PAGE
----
The problem with A Way's reasoning is that it assumes that the legislature intended "exempt" property to encompass property subject to a security interest. This precise argument was advanced in Vendo Co. v. Stoner (1982), 108 Ill. App.3d 51, 438 N.E.2d 933, and rejected by the court on review. There, Vendo Company obtained judgments against Harry Stoner and Stoner Investments, Inc., for $170,835 and $7,345.00, respectively. In supplemental proceedings initiated by Vendo in 1975 to enforce the judgment, a citation to discover assets was issued to Valley National Bank of Aurora pursuant to section 73 of the Civil Practice Act (Ill. Rev. Stat. 1973, ch. 110, par. 73 (now, ch. 110, par. 2-1402)). The citation contained notice, pursuant to section 73(4)(a), prohibiting the bank from transferring "any property not exempt from execution or garnishment" in which the judgment debtor had a property interest until termination of the supplementary proceedings. (Vendo Co. v. Stoner (1982), 108 Ill. App.3d 51, 52, 438 N.E.2d 933, 935.) The bank failed however, to disclose at that time that it held U.S. Treasury notes which Investments had pledged as collateral for a loan by the bank to Lektro-Vend, apparently a subsidiary corporation of Investments, both of which were controlled by Stoner. During subsequent Federal litigation, Vendo discovered that subsequent to the citation proceedings in 1975 the bank had liquidated the notes for $115,146.95, paid itself $86,641 on its security interest and an additional $13,666.30 on unsecured loans and transferred the remaining proceeds to Lektro-Vend. Consequently, in April of 1981, Vendo moved for judgment against the bank for the value of the property transferred in violation of the restraining provision of the 1975 citation. The trial court found in favor of Vendo and entered judgment against the citation-respondent in the amount of $115,146.95.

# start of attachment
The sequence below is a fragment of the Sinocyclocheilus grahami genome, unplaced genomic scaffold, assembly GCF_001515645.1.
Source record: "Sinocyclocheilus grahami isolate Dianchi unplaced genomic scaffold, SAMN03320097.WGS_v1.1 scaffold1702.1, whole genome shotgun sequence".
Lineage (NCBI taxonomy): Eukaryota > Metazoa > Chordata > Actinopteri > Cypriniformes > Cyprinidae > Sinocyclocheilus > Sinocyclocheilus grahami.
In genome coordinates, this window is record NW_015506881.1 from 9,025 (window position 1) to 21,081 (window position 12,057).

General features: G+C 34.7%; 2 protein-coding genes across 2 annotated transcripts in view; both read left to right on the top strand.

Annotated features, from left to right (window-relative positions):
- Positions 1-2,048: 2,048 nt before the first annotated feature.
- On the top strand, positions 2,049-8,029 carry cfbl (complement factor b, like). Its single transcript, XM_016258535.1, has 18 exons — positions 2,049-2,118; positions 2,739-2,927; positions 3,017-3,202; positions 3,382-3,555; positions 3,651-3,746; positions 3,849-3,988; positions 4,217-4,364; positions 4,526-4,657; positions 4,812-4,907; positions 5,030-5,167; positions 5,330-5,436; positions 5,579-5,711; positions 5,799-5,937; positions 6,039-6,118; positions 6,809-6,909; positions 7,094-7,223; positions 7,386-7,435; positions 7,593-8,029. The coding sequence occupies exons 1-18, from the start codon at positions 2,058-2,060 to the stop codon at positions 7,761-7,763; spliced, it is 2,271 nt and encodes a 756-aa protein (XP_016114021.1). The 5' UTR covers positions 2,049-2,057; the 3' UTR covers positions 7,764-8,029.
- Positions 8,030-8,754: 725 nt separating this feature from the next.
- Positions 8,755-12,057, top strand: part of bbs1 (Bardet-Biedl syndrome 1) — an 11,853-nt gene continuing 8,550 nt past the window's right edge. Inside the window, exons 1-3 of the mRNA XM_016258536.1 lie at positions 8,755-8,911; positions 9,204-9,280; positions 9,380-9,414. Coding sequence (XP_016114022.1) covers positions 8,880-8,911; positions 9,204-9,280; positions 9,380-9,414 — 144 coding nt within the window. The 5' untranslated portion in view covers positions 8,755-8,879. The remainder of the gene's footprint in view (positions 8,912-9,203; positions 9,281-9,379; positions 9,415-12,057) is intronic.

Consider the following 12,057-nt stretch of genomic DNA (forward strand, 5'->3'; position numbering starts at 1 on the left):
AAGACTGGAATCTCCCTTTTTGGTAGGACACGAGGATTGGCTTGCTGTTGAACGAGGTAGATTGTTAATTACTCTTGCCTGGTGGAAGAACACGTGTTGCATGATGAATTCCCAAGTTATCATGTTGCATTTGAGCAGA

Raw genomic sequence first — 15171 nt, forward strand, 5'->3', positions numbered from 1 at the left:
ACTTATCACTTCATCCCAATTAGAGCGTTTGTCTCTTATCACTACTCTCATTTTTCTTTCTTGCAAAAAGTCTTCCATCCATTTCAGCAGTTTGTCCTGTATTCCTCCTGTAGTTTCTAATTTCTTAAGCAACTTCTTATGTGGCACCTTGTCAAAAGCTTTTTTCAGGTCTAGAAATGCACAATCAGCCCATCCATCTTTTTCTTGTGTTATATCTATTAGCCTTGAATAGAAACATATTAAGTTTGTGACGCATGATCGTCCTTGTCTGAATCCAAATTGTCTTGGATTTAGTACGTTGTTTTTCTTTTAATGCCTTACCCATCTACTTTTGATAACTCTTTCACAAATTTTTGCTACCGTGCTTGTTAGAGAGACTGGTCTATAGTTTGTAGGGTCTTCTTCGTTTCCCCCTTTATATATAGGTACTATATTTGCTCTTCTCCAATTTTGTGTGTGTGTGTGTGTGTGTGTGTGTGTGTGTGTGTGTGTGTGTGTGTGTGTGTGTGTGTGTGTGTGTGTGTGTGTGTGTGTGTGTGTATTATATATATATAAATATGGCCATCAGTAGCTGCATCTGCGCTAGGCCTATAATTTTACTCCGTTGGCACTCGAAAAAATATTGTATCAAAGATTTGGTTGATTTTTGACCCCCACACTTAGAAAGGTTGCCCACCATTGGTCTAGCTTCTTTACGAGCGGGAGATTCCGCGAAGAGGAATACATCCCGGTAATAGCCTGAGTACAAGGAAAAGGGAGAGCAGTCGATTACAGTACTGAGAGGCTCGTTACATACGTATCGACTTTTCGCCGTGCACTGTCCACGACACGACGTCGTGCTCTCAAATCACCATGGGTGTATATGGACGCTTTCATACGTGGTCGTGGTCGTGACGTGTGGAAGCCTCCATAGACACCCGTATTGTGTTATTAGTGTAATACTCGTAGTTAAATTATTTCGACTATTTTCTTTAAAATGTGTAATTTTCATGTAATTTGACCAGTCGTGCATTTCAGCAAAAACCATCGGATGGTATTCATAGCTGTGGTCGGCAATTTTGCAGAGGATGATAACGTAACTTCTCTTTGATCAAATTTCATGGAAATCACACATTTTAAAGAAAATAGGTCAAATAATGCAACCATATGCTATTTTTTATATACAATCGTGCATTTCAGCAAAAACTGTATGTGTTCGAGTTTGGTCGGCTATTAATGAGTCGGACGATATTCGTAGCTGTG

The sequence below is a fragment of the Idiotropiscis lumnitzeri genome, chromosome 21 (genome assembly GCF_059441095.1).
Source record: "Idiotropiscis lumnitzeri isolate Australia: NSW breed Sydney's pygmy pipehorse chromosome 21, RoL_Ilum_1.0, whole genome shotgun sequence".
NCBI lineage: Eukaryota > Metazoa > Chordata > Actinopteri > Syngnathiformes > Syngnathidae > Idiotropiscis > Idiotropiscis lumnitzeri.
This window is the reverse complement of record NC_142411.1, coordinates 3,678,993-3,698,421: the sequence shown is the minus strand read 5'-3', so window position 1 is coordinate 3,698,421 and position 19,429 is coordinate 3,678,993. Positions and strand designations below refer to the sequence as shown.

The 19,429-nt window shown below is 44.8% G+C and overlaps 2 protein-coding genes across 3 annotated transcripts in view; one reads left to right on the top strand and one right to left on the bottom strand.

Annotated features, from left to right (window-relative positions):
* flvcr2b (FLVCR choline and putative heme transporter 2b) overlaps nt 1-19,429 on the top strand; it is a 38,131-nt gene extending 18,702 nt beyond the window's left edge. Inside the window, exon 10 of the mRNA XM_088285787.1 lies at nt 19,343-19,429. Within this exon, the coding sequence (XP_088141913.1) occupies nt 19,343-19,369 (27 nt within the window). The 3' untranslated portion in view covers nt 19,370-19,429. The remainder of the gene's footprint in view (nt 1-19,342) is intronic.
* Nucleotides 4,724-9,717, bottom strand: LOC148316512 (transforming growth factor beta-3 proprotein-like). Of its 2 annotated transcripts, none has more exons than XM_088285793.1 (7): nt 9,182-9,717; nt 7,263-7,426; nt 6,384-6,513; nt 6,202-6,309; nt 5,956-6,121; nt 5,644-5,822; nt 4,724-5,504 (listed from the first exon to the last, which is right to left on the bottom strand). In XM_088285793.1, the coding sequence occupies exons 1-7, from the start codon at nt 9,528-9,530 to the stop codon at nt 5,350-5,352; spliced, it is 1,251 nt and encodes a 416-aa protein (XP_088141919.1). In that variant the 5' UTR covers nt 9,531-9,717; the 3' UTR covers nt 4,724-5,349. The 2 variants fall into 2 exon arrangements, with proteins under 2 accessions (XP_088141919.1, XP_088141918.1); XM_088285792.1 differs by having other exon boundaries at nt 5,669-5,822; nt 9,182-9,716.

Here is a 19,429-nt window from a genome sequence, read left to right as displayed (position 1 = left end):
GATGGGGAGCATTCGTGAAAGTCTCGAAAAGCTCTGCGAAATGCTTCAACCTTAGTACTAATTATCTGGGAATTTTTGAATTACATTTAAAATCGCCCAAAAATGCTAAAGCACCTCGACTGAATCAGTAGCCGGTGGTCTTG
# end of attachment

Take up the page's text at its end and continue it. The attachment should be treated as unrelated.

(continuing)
The bank appealed, contending, inter alia, that it had no duty to disclose collateral in which it held a security interest, and, in any event, section 73(4)(a) only allows for judgment against a citation respondent in an amount equal to the difference between the amount of the secured interest in the collateral (in this case $86,641) and the value of the collateral (here, $115,146.95), or $28,505.95. The bank theorized that the secured interest in the notes represented "exempt" property as that phrase is used in the statute authorizing supplementary proceedings to enforce judgments. On appeal, the court rejected the bank's position:

"In considering the Bank's argument, however, it becomes apparent it is premised upon an assumption the legislature intended that property exempt from `execution, a deduction order or garnishment' includes the treasury notes held as a security interest by the Bank as a citation respondent. We find no reference providing such an exemption in the statutes relating to that subject (see Ill. Rev. Stat. 1979, ch. 52; ch. 77, pars. 4, 10; ch. 62, pars. 39-47), and conclude the legislature did not so intend." Vendo Co. v. Stoner (1982), 108 Ill. App.3d 51, 57, 438 N.E.2d 933, 938.

The court agreed with the trial court that the bank's transfer had violated the restraining provisions of the 1975 citation and that, as a sanction for its conduct, the bank had lost its right to a setoff for the amount of its security interest. Accordingly, judgment for Vendo was affirmed in the full amount of the proceeds from the liquidation of the treasury notes.